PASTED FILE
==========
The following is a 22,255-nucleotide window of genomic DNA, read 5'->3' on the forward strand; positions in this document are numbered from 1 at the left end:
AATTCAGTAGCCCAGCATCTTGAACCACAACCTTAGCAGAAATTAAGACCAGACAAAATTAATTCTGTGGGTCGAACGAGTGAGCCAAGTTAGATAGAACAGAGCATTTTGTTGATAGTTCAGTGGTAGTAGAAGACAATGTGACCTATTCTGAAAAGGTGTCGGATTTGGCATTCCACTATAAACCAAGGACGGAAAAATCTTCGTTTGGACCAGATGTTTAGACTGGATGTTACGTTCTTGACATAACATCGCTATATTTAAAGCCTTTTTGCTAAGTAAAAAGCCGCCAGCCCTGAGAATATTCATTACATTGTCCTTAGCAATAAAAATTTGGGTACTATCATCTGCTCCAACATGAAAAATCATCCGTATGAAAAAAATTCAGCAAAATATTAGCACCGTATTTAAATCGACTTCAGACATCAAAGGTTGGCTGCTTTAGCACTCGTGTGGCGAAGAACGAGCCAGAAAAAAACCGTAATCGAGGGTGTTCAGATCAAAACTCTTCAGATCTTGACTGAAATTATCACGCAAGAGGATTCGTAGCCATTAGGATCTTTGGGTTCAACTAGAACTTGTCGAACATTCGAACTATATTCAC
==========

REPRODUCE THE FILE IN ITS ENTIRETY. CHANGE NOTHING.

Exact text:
The following is a 22,255-nucleotide window of genomic DNA, read 5'->3' on the forward strand; positions in this document are numbered from 1 at the left end:
AATTCAGTAGCCCAGCATCTTGAACCACAACCTTAGCAGAAATTAAGACCAGACAAAATTAATTCTGTGGGTCGAACGAGTGAGCCAAGTTAGATAGAACAGAGCATTTTGTTGATAGTTCAGTGGTAGTAGAAGACAATGTGACCTATTCTGAAAAGGTGTCGGATTTGGCATTCCACTATAAACCAAGGACGGAAAAATCTTCGTTTGGACCAGATGTTTAGACTGGATGTTACGTTCTTGACATAACATCGCTATATTTAAAGCCTTTTTGCTAAGTAAAAAGCCGCCAGCCCTGAGAATATTCATTACATTGTCCTTAGCAATAAAAATTTGGGTACTATCATCTGCTCCAACATGAAAAATCATCCGTATGAAAAAAATTCAGCAAAATATTAGCACCGTATTTAAATCGACTTCAGACATCAAAGGTTGGCTGCTTTAGCACTCGTGTGGCGAAGAACGAGCCAGAAAAAAACCGTAATCGAGGGTGTTCAGATCAAAACTCTTCAGATCTTGACTGAAATTATCACGCAAGAGGATTCGTAGCCATTAGGATCTTTGGGTTCAACTAGAACTTGTCGAACATTCGAACTATATTCAC